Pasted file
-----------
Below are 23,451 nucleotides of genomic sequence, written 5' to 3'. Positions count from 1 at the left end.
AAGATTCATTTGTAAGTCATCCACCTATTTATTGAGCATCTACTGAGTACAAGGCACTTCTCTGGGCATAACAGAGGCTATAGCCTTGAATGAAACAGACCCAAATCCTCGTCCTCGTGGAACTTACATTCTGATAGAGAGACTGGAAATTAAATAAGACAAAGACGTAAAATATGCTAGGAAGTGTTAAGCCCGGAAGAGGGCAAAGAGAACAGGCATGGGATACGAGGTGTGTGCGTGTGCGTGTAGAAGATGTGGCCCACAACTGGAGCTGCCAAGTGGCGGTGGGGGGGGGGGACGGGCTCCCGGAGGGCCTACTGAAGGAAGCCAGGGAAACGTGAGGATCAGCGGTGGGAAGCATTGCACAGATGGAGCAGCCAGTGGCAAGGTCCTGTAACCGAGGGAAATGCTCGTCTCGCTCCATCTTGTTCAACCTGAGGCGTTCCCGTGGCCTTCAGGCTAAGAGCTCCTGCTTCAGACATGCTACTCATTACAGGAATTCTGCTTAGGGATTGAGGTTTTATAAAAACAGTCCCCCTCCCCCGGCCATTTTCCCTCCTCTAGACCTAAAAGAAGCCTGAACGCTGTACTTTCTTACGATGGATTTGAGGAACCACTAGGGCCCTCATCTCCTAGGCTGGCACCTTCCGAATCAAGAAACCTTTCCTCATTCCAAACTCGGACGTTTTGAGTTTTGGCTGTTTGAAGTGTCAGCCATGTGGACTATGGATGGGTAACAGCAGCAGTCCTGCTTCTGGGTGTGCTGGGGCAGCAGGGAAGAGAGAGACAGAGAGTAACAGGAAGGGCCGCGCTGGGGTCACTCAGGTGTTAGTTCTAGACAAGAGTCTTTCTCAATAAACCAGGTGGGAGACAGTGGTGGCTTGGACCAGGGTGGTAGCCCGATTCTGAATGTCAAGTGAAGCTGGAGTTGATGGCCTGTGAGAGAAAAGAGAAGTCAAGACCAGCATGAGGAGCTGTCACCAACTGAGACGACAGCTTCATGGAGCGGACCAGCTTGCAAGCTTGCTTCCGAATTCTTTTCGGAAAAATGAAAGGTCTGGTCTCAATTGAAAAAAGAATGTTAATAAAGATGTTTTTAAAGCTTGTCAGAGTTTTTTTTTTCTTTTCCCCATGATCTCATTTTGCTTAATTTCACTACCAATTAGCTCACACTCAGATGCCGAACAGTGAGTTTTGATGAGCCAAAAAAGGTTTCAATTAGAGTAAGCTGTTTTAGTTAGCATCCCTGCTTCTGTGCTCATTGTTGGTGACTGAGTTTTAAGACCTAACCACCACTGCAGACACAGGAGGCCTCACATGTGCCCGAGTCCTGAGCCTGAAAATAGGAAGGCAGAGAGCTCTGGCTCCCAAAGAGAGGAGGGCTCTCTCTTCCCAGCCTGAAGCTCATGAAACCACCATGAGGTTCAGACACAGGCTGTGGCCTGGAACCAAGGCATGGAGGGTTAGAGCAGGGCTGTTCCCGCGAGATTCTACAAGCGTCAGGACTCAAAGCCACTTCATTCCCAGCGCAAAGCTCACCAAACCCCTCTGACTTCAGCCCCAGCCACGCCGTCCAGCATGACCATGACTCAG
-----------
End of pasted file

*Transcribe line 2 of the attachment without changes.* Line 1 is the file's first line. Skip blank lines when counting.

AAGATTCATTTGTAAGTCATCCACCTATTTATTGAGCATCTACTGAGTACAAGGCACTTCTCTGGGCATAACAGAGGCTATAGCCTTGAATGAAACAGACCCAAATCCTCGTCCTCGTGGAACTTACATTCTGATAGAGAGACTGGAAATTAAATAAGACAAAGACGTAAAATATGCTAGGAAGTGTTAAGCCCGGAAGAGGGCAAAGAGAACAGGCATGGGATACGAGGTGTGTGCGTGTGCGTGTAGAAGATGTGGCCCACAACTGGAGCTGCCAAGTGGCGGTGGGGGGGGGGGACGGGCTCCCGGAGGGCCTACTGAAGGAAGCCAGGGAAACGTGAGGATCAGCGGTGGGAAGCATTGCACAGATGGAGCAGCCAGTGGCAAGGTCCTGTAACCGAGGGAAATGCTCGTCTCGCTCCATCTTGTTCAACCTGAGGCGTTCCCGTGGCCTTCAGGCTAAGAGCTCCTGCTTCAGACATGCTACTCATTACAGGAATTCTGCTTAGGGATTGAGGTTTTATAAAAACAGTCCCCCTCCCCCGGCCATTTTCCCTCCTCTAGACCTAAAAGAAGCCTGAACGCTGTACTTTCTTACGATGGATTTGAGGAACCACTAGGGCCCTCATCTCCTAGGCTGGCACCTTCCGAATCAAGAAACCTTTCCTCATTCCAAACTCGGACGTTTTGAGTTTTGGCTGTTTGAAGTGTCAGCCATGTGGACTATGGATGGGTAACAGCAGCAGTCCTGCTTCTGGGTGTGCTGGGGCAGCAGGGAAGAGAGAGACAGAGAGTAACAGGAAGGGCCGCGCTGGGGTCACTCAGGTGTTAGTTCTAGACAAGAGTCTTTCTCAATAAACCAGGTGGGAGACAGTGGTGGCTTGGACCAGGGTGGTAGCCCGATTCTGAATGTCAAGTGAAGCTGGAGTTGATGGCCTGTGAGAGAAAAGAGAAGTCAAGACCAGCATGAGGAGCTGTCACCAACTGAGACGACAGCTTCATGGAGCGGACCAGCTTGCAAGCTTGCTTCCGAATTCTTTTCGGAAAAATGAAAGGTCTGGTCTCAATTGAAAAAAGAATGTTAATAAAGATGTTTTTAAAGCTTGTCAGAGTTTTTTTTTTCTTTTCCCCATGATCTCATTTTGCTTAATTTCACTACCAATTAGCTCACACTCAGATGCCGAACAGTGAGTTTTGATGAGCCAAAAAAGGTTTCAATTAGAGTAAGCTGTTTTAGTTAGCATCCCTGCTTCTGTGCTCATTGTTGGTGACTGAGTTTTAAGACCTAACCACCACTGCAGACACAGGAGGCCTCACATGTGCCCGAGTCCTGAGCCTGAAAATAGGAAGGCAGAGAGCTCTGGCTCCCAAAGAGAGGAGGGCTCTCTCTTCCCAGCCTGAAGCTCATGAAACCACCATGAGGTTCAGACACAGGCTGTGGCCTGGAACCAAGGCATGGAGGGTTAGAGCAGGGCTGTTCCCGCGAGATTCTACAAGCGTCAGGACTCAAAGCCACTTCATTCCCAGCGCAAAGCTCACCAAACCCCTCTGACTTCAGCCCCAGCCACGCCGTCCAGCATGACCATGACTCAG